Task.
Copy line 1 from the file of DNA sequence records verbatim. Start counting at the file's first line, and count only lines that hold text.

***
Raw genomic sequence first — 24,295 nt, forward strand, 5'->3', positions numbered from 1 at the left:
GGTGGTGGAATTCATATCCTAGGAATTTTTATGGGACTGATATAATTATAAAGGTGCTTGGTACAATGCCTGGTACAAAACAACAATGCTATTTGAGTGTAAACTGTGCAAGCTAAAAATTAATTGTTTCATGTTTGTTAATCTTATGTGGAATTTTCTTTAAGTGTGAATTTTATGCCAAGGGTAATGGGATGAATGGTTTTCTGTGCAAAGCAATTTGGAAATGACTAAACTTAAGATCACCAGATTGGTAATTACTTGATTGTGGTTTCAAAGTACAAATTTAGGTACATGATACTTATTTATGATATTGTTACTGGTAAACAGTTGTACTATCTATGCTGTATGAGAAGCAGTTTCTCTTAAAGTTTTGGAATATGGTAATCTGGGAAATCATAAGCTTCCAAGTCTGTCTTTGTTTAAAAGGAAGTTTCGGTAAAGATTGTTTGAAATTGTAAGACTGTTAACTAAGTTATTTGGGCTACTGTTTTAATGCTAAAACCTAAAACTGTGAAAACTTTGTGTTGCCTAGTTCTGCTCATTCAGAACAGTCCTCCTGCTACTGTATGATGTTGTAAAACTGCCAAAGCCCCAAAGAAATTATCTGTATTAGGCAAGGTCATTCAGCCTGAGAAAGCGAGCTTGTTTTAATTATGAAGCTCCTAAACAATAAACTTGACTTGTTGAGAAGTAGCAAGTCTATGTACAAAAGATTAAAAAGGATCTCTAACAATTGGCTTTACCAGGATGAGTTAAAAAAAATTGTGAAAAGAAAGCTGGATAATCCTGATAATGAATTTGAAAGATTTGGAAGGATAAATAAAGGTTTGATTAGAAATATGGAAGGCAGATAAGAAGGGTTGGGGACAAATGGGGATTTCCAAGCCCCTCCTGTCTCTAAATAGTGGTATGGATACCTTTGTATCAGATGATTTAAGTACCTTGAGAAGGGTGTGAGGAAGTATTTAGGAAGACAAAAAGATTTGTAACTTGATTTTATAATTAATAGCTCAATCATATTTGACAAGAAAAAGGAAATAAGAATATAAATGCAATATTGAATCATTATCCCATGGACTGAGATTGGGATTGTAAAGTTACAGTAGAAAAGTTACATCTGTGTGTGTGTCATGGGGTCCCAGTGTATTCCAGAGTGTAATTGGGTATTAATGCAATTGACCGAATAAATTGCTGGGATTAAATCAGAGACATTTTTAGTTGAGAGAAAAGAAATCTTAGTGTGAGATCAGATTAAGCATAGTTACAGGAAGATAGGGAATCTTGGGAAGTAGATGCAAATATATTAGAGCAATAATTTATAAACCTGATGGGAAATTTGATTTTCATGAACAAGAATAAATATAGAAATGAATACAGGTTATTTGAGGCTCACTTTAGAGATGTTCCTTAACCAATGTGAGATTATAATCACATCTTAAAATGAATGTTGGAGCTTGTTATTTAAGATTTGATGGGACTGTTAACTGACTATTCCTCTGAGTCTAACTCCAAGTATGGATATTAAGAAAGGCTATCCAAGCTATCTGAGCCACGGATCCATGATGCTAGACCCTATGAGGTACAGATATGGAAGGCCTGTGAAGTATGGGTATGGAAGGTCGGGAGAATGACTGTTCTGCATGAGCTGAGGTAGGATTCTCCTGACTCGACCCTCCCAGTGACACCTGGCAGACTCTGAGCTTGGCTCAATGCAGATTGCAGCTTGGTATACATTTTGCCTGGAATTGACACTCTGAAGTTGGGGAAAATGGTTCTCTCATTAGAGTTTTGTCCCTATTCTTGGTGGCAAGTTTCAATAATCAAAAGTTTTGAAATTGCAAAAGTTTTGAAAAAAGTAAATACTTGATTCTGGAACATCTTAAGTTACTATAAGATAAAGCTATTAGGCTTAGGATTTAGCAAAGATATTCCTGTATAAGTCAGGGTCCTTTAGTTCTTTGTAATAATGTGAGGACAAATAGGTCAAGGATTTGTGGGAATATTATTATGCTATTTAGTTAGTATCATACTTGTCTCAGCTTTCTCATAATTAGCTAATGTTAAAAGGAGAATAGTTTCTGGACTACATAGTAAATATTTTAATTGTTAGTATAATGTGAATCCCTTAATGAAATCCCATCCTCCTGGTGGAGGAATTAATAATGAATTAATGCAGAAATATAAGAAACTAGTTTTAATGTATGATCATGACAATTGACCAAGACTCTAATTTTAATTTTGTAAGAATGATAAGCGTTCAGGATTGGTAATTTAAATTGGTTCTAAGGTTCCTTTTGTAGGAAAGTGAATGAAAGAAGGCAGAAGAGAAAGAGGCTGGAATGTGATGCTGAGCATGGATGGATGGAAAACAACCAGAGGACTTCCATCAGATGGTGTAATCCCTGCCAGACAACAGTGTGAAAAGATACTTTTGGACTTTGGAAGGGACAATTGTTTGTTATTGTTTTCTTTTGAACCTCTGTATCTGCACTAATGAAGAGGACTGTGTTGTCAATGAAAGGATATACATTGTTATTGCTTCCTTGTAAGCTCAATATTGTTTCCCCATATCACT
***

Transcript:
Raw genomic sequence first — 24,295 nt, forward strand, 5'->3', positions numbered from 1 at the left: